11 August 2015

Poem as collage, collage as poem


These Silence of the Lambs poems of mine have always been especially rooted in the visual. Even when the poem series was just an idea, I had imagined the words side-by-side with illustration. But I am not a visual artist and I let this self-knowledge stop me from attempting this parallel path for a while. Thankfully there are poets like Matthea Harvey and Kristy Bowen who show how this line can be crossed by the poet and in tandem with the poem. Matthea, with her mermaid-appliance silhouettes and her photographs of miniatures. Kristy, with her collages combining the mid-century housewife with the carnivalesque with the natural world. Their approaches to their visual art are so intertwined with their poetic styles and subjects that they make the perfect complements to each other.

Because I think collage is, essentially, the predominant principle guiding my creative style (even in writing poetryespecially for this specific poem series), I finally realized that this was the appropriate visual medium for me to use in this particular project. My obsession with strangely-named wildflowers became the base from which I constructed these collages. The juxtaposition of the subtle beauty of these plants that pop up everywhere from backyards and roadsides to woodlands and riverbanks with their morbidly associative names struck the same perfect balance of bleak elegance and gorgeous grotesquerie that I looked for in writing each of my Silence of the Lambs poems.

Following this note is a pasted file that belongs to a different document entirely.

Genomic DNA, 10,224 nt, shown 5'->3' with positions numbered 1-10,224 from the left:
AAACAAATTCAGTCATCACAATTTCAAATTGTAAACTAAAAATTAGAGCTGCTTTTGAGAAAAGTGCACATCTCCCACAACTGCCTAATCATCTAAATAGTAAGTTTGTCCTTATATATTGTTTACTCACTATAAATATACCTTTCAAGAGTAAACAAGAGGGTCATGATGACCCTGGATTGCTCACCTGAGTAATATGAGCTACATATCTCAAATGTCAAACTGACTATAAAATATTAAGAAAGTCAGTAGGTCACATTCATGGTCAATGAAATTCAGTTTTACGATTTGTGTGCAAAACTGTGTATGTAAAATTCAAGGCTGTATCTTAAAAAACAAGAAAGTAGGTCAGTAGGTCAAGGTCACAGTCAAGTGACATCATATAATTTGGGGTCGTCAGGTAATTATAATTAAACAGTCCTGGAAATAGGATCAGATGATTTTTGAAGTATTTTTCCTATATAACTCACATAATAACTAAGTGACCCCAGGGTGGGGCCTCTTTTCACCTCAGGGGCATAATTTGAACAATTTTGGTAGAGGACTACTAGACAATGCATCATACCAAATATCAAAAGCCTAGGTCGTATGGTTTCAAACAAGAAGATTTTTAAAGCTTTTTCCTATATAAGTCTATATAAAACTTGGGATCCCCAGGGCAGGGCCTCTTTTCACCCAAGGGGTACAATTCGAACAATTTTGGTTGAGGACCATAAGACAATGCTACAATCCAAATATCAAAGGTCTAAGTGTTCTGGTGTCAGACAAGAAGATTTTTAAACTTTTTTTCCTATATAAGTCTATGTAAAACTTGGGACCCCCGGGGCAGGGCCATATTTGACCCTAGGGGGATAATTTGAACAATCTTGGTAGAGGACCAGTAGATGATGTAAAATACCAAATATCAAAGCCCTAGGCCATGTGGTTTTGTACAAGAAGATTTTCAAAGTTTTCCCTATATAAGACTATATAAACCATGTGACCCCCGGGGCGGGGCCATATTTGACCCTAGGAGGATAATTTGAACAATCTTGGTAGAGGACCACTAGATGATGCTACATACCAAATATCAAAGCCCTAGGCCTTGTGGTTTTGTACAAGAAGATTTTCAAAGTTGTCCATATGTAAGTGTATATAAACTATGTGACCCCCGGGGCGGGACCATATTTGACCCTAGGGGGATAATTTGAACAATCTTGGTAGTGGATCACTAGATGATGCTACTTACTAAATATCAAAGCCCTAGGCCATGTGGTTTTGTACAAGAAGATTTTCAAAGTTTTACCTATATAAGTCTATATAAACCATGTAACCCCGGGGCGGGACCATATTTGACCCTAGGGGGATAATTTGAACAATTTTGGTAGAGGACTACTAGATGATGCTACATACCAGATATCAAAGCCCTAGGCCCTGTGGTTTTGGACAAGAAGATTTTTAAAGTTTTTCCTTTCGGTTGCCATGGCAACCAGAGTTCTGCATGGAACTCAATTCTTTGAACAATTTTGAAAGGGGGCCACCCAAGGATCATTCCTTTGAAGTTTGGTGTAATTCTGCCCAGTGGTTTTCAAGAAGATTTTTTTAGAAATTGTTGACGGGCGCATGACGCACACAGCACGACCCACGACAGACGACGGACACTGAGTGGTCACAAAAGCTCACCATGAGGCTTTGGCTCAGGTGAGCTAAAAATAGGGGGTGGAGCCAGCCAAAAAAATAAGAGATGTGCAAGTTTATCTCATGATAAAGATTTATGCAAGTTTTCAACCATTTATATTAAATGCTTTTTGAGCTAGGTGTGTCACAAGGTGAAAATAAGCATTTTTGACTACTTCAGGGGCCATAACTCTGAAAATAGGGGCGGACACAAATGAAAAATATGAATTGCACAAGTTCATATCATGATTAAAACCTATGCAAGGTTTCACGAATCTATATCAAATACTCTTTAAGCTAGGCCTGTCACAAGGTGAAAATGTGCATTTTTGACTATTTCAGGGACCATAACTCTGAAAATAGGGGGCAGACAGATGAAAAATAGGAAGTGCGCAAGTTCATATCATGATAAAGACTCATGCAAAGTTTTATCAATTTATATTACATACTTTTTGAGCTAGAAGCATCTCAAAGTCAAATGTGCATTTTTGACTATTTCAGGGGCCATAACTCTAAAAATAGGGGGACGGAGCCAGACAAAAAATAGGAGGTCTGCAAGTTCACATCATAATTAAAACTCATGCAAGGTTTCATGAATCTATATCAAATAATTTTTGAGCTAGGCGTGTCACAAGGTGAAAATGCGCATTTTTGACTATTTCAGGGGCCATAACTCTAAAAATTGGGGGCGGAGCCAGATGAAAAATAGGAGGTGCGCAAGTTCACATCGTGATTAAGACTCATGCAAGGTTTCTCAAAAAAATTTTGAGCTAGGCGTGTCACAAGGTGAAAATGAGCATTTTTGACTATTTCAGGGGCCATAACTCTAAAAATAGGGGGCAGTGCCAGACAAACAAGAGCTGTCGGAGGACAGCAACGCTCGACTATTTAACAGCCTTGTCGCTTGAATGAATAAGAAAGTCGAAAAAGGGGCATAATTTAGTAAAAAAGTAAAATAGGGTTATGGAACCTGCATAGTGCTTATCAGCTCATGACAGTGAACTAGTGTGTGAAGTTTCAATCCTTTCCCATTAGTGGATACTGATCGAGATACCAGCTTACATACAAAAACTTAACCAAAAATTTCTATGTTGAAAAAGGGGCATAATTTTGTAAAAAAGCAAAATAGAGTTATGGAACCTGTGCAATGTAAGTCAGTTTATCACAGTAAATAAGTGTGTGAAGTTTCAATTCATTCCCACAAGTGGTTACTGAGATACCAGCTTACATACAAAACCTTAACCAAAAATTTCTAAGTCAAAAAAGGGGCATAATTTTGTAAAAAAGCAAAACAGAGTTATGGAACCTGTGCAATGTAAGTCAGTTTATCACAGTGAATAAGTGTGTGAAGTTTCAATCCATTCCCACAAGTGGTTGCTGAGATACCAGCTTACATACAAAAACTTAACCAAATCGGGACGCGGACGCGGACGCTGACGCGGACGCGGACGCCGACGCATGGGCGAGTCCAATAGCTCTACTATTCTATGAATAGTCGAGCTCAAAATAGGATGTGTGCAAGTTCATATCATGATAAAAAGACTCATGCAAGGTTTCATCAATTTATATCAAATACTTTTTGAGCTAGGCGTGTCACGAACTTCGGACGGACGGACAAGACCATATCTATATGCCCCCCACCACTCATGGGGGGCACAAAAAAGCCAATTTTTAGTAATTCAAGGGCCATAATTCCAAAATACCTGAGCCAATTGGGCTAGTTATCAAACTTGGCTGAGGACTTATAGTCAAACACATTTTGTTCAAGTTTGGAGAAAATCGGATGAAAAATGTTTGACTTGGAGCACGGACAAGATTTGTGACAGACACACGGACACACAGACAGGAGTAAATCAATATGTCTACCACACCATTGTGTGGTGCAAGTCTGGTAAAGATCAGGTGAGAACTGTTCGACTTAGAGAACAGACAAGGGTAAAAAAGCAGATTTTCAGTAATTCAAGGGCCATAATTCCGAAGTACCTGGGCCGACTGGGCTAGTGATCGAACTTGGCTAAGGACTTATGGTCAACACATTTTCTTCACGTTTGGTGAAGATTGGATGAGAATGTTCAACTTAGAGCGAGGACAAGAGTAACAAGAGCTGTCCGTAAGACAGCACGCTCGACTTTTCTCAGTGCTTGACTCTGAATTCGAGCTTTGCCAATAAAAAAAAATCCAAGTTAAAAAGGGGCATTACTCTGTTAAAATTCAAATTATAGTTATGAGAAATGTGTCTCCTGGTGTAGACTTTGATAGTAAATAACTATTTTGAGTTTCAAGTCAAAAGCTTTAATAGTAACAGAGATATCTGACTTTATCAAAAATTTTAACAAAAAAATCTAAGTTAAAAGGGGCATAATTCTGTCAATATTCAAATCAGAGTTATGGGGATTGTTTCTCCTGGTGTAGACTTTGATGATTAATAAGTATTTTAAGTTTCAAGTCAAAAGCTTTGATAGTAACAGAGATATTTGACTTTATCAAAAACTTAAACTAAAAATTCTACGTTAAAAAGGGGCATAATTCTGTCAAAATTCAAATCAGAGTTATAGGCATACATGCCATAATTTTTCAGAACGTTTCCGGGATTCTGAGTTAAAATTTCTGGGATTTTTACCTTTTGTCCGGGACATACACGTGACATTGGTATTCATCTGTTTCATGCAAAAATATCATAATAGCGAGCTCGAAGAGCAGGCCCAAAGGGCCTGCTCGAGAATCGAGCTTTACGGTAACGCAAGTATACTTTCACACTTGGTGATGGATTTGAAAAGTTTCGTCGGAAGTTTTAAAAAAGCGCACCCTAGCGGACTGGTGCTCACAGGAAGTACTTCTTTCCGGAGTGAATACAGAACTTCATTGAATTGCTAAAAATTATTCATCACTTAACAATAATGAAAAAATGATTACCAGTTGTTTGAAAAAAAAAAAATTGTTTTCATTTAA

These are the illustrated texts I chose for this cutting up and mashing together, all books that I had laying around or bought cheaply for just this purpose:
  • The Compleat Farmer: A Compendium of Do-It-Yourself, Tried and True Practices for the Farm, Garden, and Household. The Main Street Press (1975)
  •  Gray’s Anatomy (1901 Edition). Henry Gray, F.R.S. (1974).
  • The MacMillan Wild Flower Book. Clarence Hylander & Edith Farrington Johnston (1954).
  • Webster’s Unified Dictionary and Encyclopedia. H.S. Stuttman Company, Inc. (1961).

Each of the six poems in the Silence of the Lambs sequence is paired with a collage. These collages are not strict illustrations of the poems they are paired with. That feels too boring and repetitive to me, creatively speaking. They start with the same idea and image touchstones as in their corresponding poems, but then they branch off in their own directions. Sometimes they end up in nearly the same place, but they take a different route to get there. 

Do you spook easily, Starling? 
+ hooded skullcap / plate 171

That is rather slippery of you, Agent Starling. 
+ boneset / plate 217

Why do you think he removes their skins, Agent Starling? 
+ birdfoot violet / plate 112 

Look at him, Starling. Tell me what you see. 
+ lady's thumb / plate 45

How do we begin to covet, Clarice? 
+ nightshade & bittersweet / plate 173

Have the lambs stopped screaming? 
+ sheep laurel / plate 136

With the first collage or two, I was cautious. Unsure of my limitations in this medium, I stuck to the paper cut-outs from the texts. By the third collage, I grew more comfortable with superimposing contrasting images on top of each other, combining the botanical and human anatomical. Working on the last few pieces, I began incorporating erasure poetry (which really is just another kind of collage-work) of wildflower descriptions, cut-outs of small design elements from coupon circulars, using needle and thread to imitate blood vessels. This experimental tangent into visual-art-as-complement-to-poetry was not only fun, it was extremely fruitful, producing new pieces that now function as legitimate contributions to a growing poetry manuscript. Huzzah!